That kind of interaction is how the real Fosse and Verdon communicate in the series, that flashes forward and back with impunity. But it’s based on research, its impressive roster of theatrically-trained producers say.

“Our goal is to explore a relationship between these two characters and to do it in an authentic way,” says Fields. By relying on books, archival materials and the memory of Nicole Fosse herself, he said “it’s been easy to follow what the truth was as we see it and to try to let the drama flow out of that.”

Williams in particular shines in the role, which may have been necessary because of her subject.

“The thing I kept hearing over and over again was that she was like the sunshine in the room,” Williams says. “I’ve come to think of her is someone who is always trying their hardest and will occasionally be backed up against a wall where she’s cornered and things aren’t in her control anymore. But as much as she possibly could, from what Nicole shared with me and from what other people have shared with me is that she was constantly trying to, sort of, rise above and be her best self at all times.”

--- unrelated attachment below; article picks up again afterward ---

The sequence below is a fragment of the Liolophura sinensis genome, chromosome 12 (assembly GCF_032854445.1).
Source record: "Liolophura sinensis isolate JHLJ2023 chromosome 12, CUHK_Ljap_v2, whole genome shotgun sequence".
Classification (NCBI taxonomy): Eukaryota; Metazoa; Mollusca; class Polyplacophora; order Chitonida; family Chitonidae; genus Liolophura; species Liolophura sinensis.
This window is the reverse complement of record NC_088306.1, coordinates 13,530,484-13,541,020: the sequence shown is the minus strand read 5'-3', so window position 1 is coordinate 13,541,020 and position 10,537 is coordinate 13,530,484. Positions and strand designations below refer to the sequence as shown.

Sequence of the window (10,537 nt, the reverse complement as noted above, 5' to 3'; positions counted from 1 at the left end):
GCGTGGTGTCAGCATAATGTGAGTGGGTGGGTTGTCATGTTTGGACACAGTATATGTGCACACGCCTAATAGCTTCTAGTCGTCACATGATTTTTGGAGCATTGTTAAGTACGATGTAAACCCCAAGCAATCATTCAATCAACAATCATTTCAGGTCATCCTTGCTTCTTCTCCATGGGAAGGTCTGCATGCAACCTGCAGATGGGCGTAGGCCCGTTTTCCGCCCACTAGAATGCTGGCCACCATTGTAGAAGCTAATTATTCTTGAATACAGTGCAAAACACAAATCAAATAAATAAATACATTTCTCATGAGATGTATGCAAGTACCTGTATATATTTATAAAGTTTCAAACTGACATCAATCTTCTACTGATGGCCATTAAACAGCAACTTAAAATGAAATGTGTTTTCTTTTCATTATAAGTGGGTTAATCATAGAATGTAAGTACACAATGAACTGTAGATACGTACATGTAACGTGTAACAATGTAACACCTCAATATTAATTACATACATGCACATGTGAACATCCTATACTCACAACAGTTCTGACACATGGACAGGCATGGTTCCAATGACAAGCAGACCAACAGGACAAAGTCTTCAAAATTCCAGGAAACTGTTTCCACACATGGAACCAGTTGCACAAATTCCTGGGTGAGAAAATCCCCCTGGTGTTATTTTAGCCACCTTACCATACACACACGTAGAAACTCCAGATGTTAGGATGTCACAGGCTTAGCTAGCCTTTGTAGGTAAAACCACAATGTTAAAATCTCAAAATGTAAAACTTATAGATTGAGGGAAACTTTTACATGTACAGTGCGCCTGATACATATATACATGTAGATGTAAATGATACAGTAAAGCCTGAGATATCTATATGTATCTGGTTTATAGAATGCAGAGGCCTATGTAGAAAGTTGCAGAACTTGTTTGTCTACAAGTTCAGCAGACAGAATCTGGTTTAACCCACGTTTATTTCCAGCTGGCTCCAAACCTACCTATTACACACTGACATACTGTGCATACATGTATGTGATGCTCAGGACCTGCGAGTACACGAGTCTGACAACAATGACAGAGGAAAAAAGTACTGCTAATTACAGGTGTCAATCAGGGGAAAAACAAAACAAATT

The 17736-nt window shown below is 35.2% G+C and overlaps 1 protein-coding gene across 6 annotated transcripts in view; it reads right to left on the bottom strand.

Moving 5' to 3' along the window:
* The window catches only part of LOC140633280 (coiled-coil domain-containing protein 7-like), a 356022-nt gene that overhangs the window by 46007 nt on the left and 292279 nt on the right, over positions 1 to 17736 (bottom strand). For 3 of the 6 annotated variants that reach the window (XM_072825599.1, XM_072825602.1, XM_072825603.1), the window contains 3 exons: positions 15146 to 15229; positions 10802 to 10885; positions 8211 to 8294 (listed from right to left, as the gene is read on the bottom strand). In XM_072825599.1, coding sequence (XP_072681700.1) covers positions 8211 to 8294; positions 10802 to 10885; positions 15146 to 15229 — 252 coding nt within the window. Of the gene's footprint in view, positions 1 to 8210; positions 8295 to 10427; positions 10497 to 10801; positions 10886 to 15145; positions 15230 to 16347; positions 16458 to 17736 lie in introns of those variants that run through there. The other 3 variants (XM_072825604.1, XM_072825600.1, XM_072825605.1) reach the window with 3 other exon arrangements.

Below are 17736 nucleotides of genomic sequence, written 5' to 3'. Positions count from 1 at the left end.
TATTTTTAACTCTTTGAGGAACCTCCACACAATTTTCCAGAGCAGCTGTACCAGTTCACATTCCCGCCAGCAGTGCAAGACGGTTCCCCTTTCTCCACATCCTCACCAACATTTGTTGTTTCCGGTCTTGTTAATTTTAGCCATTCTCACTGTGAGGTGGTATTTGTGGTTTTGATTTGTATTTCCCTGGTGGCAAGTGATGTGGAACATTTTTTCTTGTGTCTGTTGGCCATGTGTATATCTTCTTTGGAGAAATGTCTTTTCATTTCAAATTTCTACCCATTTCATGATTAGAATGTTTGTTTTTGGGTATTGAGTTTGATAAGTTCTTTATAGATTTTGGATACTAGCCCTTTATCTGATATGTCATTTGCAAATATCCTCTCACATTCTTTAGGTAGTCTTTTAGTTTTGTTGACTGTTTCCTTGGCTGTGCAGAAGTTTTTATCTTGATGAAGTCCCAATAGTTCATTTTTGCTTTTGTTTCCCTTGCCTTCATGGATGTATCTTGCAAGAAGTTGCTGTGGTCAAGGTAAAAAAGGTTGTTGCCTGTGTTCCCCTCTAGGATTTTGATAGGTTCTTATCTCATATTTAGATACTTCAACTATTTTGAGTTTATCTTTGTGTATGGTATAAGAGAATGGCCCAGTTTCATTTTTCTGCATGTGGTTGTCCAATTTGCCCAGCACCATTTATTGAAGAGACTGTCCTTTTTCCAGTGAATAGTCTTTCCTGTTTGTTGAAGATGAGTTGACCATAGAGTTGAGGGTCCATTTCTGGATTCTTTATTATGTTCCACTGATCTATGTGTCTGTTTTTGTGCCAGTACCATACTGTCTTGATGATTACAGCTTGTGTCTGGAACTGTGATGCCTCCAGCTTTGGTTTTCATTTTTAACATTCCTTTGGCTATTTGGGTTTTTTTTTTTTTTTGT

For Fields, who spent seven years as co-creator of “The Americans” for FX, “this this has been a spectacular palate cleanser,” h says, describing “Fosse/Verdon” as “More dancing, less killing.”

And it’s clear that getting up to snuff on dance was the hardest things for the leads.

“Early on, as we were learning this physical vocabulary, we were taken to task a little bit,” Rockwell says. “I think we are pretty good movers, but this is a whole other realm” among pros who “are amazing, and it’s daunting.”

Kail said the series offers the opportunity “to address the narrative of the lone genius and to try to look beyond that and see what’s happening where your eye is not supposed to go.” He said he was fascinated by a pair in which one was a failed dancer who thrived on the contribution of what he called “the greatest dancer of her generation.”

“Watching that partnership evolve as he started to accelerate as she had to find a different way to grapple with something that I think is very human, what the dancer does often grapple with, which is, who are you when you can’t do the thing that defined you?” Kail says. “So the dancer dies twice. They die when they stop dancing, and they die when they die. And that was something that felt really rich for us to explore.”

Some may think they know the story of Fosse, especially through films like “All That Jazz.”